// Base user has a bit field of value 000 User user = new User("Andy", "Jarombek"); // Add the validated flag to the bit field: 000 -> 001 User validatedUser = User.addStatus(user, User.VALIDATED); // Add the admin flag to the bit field: 001 -> 101 User adminUser = User.addStatus(validatedUser, User.ADMIN); // Remove the admin flag from the bit field: 101 -> 001 User revokedAdminUser = User.removeStatus(adminUser, User.ADMIN); // Add the subscribed flag to the bit field: 001 -> 011 User subscribedUser = User.addStatus(revokedAdminUser, User.SUBSCRIBED); System.out.println(user); System.out.println(validatedUser); System.out.println(adminUser); System.out.println(revokedAdminUser); System.out.println(subscribedUser); // Check to see if the user has different statuses based on the bit field subscribedUser.containsStatus(User.VALIDATED, (bool) -> System.out.println("User is Validated: " + bool)); subscribedUser.containsStatus(User.SUBSCRIBED, (bool) -> System.out.println("User is Subscribed: " + bool)); subscribedUser.containsStatus(User.ADMIN, (bool) -> System.out.println("User is Admin: " + bool));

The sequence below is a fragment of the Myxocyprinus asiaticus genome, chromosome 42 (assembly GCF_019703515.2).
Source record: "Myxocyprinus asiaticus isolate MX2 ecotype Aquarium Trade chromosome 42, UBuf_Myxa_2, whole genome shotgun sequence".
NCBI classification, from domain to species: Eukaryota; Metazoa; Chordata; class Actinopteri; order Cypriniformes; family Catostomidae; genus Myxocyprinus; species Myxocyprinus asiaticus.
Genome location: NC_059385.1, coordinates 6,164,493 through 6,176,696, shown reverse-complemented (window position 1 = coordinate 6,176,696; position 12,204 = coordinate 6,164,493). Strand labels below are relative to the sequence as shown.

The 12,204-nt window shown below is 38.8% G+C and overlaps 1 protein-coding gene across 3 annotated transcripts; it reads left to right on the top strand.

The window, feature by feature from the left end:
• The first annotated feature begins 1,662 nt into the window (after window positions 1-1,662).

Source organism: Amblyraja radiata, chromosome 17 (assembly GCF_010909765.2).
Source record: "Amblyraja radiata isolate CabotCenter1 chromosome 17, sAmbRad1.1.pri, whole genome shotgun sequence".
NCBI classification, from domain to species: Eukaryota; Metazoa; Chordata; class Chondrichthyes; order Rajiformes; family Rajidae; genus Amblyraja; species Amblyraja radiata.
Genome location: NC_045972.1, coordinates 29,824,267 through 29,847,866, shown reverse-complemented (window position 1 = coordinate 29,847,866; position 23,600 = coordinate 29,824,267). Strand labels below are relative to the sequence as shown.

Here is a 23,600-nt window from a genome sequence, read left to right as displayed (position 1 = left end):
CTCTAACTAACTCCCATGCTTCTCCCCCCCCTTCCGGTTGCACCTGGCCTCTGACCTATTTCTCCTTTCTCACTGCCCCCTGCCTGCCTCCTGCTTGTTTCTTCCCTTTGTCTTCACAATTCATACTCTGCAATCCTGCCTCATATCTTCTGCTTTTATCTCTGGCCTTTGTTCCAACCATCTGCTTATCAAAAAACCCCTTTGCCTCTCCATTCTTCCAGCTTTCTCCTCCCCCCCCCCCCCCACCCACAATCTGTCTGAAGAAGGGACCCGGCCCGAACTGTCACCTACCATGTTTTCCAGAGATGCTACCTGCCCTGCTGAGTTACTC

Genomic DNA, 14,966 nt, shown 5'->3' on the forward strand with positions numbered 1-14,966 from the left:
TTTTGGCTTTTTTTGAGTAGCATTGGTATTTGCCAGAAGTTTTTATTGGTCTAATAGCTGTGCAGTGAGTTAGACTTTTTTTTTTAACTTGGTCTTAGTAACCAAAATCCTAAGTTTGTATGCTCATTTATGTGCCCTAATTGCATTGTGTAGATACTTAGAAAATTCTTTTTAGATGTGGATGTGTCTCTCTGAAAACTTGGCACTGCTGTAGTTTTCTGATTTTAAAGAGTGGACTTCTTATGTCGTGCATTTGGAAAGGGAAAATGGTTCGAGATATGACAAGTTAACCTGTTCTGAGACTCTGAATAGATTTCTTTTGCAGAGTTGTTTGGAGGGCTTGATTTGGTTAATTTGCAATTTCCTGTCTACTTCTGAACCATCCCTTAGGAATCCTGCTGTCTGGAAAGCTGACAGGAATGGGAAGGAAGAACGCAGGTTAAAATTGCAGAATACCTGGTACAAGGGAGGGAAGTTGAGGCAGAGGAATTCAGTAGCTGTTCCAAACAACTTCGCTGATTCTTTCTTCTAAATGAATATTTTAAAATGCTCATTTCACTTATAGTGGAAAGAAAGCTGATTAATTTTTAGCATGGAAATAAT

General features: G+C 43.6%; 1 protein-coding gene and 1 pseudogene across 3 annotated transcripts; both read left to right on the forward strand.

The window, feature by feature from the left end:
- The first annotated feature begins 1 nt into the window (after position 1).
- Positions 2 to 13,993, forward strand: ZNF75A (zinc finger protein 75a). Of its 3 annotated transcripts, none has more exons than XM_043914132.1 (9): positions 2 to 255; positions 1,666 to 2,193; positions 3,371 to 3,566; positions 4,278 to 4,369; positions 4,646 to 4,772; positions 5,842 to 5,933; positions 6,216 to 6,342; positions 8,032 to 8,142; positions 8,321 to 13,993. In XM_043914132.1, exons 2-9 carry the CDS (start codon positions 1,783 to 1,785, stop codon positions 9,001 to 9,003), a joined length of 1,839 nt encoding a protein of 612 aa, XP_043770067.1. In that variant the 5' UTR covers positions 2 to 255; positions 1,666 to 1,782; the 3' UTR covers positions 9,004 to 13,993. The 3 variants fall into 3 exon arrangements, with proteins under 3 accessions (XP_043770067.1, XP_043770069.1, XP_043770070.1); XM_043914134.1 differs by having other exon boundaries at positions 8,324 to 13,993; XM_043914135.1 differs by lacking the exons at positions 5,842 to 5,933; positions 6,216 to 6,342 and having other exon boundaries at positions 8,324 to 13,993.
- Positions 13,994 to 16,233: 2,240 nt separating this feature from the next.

Andy, Jarombek, 0 Andy, Jarombek, 1 Andy, Jarombek, 5 Andy, Jarombek, 1 Andy, Jarombek, 3 User is Validated: true User is Subscribed: true User is Admin: false

The full code for the User class and Main class utilizing bit fields is on GitHub.

While you can use bit fields in Java like the previous implementation, using primitive int variables for bit fields goes against some of Java’s core principles. Using int primitives for bit fields is not type safe - which is often a crucial requirement for a Java data structure6. Luckily there is a type safe approach for bit fields in Java. This approach uses the EnumSet collection to store the fields. The fields themselves are represented as enums. This approach is not only type safe and more readable, but also has the same performance as the non-safe integer approach.

The code for the EnumSet approach is on GitHub in the EnumSetUser and EnumSetMain classes.

January 31st, 2019

It's also easy to create bit fields with enums in C#. You can check out the C# code on GitHub.

Researching bit fields was a really valuable exercise to gain further knowledge of bitwise operations and low level data structures. Expect more discoveries on Java and C in the future.

[1] "Bit field",

[2] Brian W. Kernighan & Dennis M. Ritchie, The C Programming Language, 2nd ed (Upper Saddle River, NJ: Prentice Hall, 1988), 89

[3] "What is Bit Masking?",

[4] "What is a bitmask and a mask?",

[5] Kernighan., 146

[6] "Using Bit Flags and EnumSets in Java",